Steven Levitt on Freakonomics and the State of Economics
Author and economist Steven Levitt is the William B. Ogden Distinguished Service Professor of Economics at the University of Chicago and host of the podcast "People I (Mostly) Admire." He is best known as the co-author, with Stephen Dubner, of Freakonomics. The book, published in 2005, became a phenomenon, selling more than 5 million copies in 40 languages. Levitt talks with EconTalk host Russ Roberts about the book's surprising success, the controversy it generated, and how it shaped his career. Levitt says, for him, "economics is about going into the world and finding puzzles and thinking about how understanding incentives or markets might help us get a better grasp of what's really going on."
107 minutes | 4 months ago
Rob Wiblin and Russ Roberts on Charity, Science, and Utilitarianism
Rob Wiblin, host of the 80,000 Hours podcast, interviews EconTalk host Russ Roberts about charity, the reliability of data to inform decision-making, and utilitarianism.
77 minutes | 4 months ago
Fredrik deBoer on the Cult of Smart
Author and journalist Fredrik deBoer discusses his book The Cult of Smart with EconTalk host Russ Roberts. DeBoer argues that there is little that can be done to change the distribution of success in K-12 education. He argues that educational reforms like charter schools and No Child Left Behind are doomed to failure. At the end of the conversation, deBoer, a self-described Marxist, makes the case for a radical re-imagining of the U.S. economy.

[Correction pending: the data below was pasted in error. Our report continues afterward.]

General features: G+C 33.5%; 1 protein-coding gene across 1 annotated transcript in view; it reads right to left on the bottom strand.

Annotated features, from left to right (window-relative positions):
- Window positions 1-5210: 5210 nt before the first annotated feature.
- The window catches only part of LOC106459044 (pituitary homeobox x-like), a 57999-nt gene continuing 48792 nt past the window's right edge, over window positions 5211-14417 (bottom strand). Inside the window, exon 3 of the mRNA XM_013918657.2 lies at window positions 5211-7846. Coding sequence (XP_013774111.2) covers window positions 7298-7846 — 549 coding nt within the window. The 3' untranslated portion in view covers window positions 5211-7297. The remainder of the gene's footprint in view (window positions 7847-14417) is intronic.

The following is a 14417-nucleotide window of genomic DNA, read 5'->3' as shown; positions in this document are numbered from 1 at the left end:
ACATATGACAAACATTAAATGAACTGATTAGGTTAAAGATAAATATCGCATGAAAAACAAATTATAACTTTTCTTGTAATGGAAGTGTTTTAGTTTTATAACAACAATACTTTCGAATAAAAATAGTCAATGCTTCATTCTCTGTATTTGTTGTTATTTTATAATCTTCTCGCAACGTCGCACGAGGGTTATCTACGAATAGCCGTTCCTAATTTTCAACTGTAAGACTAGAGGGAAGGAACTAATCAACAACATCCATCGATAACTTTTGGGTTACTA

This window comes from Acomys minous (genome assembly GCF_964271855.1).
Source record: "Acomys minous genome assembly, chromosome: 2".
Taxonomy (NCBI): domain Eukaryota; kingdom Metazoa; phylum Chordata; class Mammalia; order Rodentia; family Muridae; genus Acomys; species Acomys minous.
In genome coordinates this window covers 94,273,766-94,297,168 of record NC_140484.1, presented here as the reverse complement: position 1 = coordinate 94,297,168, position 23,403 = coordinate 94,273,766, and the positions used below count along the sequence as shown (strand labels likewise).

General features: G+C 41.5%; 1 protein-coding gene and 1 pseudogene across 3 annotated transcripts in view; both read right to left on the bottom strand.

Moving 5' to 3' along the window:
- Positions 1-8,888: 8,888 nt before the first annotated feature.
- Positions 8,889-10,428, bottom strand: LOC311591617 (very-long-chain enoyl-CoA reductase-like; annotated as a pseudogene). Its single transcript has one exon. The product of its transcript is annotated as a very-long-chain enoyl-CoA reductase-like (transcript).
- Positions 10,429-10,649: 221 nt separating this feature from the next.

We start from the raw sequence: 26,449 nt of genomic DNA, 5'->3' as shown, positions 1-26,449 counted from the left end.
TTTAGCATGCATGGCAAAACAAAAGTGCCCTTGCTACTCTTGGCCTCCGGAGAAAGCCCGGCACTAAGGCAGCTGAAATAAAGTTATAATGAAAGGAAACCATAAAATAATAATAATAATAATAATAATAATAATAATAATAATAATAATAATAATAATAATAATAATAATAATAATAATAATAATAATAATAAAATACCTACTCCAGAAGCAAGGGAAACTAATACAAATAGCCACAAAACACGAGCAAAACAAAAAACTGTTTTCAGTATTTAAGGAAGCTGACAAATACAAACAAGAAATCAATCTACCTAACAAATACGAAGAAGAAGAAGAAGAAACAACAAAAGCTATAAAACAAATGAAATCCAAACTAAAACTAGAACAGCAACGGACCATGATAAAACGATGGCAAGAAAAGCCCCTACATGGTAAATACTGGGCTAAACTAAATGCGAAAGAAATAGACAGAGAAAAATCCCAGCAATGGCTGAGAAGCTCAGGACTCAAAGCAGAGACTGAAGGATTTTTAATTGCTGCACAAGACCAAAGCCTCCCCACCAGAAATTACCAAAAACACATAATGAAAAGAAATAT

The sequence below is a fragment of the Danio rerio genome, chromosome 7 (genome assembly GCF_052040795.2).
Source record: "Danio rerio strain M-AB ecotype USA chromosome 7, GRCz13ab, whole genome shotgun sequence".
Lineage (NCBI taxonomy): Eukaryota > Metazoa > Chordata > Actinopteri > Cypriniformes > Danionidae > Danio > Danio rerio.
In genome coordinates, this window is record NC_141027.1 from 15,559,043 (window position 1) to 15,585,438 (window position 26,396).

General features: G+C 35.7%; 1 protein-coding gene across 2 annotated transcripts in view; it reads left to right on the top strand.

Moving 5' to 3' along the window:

93 minutes | 4 months ago
Dwayne Betts on Reading, Prison, and the Million Book Project
Author, lawyer, and poet Dwayne Betts talks about his time in prison and the power of reading with EconTalk host Russ Roberts. Betts is the founder of the Million Book Project, which aims to put a small library of great books in 1,000 U.S. prisons. Betts discusses his plans for the project and how reading helped him transform himself.
60 minutes | 4 months ago
Anne Applebaum on the Twilight of Democracy
Journalist and author Anne Applebaum talks about her book, Twilight of Democracy, with EconTalk host Russ Roberts. Applebaum discusses the rise of populist and nationalist movements in Eastern Europe as well as in the West, and the appeal of these movements even when they begin to erode or destroy democracy.